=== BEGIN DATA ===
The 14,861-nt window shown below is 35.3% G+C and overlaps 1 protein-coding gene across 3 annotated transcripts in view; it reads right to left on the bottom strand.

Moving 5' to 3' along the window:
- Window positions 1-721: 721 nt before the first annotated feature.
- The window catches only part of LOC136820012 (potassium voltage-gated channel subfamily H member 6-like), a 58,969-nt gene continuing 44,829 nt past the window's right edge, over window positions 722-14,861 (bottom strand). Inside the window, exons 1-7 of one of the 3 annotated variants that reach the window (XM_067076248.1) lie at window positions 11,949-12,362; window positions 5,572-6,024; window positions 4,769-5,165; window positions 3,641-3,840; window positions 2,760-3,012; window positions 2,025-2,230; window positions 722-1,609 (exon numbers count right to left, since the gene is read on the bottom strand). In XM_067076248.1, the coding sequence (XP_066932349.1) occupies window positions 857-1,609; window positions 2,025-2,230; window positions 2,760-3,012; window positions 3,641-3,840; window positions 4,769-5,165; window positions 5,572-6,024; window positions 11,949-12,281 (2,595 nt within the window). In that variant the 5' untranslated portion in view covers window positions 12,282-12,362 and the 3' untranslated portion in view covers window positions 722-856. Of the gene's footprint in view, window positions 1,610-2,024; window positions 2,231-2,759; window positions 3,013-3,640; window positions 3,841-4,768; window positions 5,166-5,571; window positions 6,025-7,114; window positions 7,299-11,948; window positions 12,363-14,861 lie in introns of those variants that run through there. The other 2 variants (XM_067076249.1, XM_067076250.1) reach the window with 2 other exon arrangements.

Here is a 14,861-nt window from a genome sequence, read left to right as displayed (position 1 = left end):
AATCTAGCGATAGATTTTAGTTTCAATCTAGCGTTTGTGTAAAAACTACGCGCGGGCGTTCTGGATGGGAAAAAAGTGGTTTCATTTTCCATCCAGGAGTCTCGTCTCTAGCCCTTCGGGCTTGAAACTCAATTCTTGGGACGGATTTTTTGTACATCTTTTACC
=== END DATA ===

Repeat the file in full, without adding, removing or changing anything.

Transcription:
The 14,861-nt window shown below is 35.3% G+C and overlaps 1 protein-coding gene across 3 annotated transcripts in view; it reads right to left on the bottom strand.

Moving 5' to 3' along the window:
- Window positions 1-721: 721 nt before the first annotated feature.
- The window catches only part of LOC136820012 (potassium voltage-gated channel subfamily H member 6-like), a 58,969-nt gene continuing 44,829 nt past the window's right edge, over window positions 722-14,861 (bottom strand). Inside the window, exons 1-7 of one of the 3 annotated variants that reach the window (XM_067076248.1) lie at window positions 11,949-12,362; window positions 5,572-6,024; window positions 4,769-5,165; window positions 3,641-3,840; window positions 2,760-3,012; window positions 2,025-2,230; window positions 722-1,609 (exon numbers count right to left, since the gene is read on the bottom strand). In XM_067076248.1, the coding sequence (XP_066932349.1) occupies window positions 857-1,609; window positions 2,025-2,230; window positions 2,760-3,012; window positions 3,641-3,840; window positions 4,769-5,165; window positions 5,572-6,024; window positions 11,949-12,281 (2,595 nt within the window). In that variant the 5' untranslated portion in view covers window positions 12,282-12,362 and the 3' untranslated portion in view covers window positions 722-856. Of the gene's footprint in view, window positions 1,610-2,024; window positions 2,231-2,759; window positions 3,013-3,640; window positions 3,841-4,768; window positions 5,166-5,571; window positions 6,025-7,114; window positions 7,299-11,948; window positions 12,363-14,861 lie in introns of those variants that run through there. The other 2 variants (XM_067076249.1, XM_067076250.1) reach the window with 2 other exon arrangements.

Here is a 14,861-nt window from a genome sequence, read left to right as displayed (position 1 = left end):
AATCTAGCGATAGATTTTAGTTTCAATCTAGCGTTTGTGTAAAAACTACGCGCGGGCGTTCTGGATGGGAAAAAAGTGGTTTCATTTTCCATCCAGGAGTCTCGTCTCTAGCCCTTCGGGCTTGAAACTCAATTCTTGGGACGGATTTTTTGTACATCTTTTACC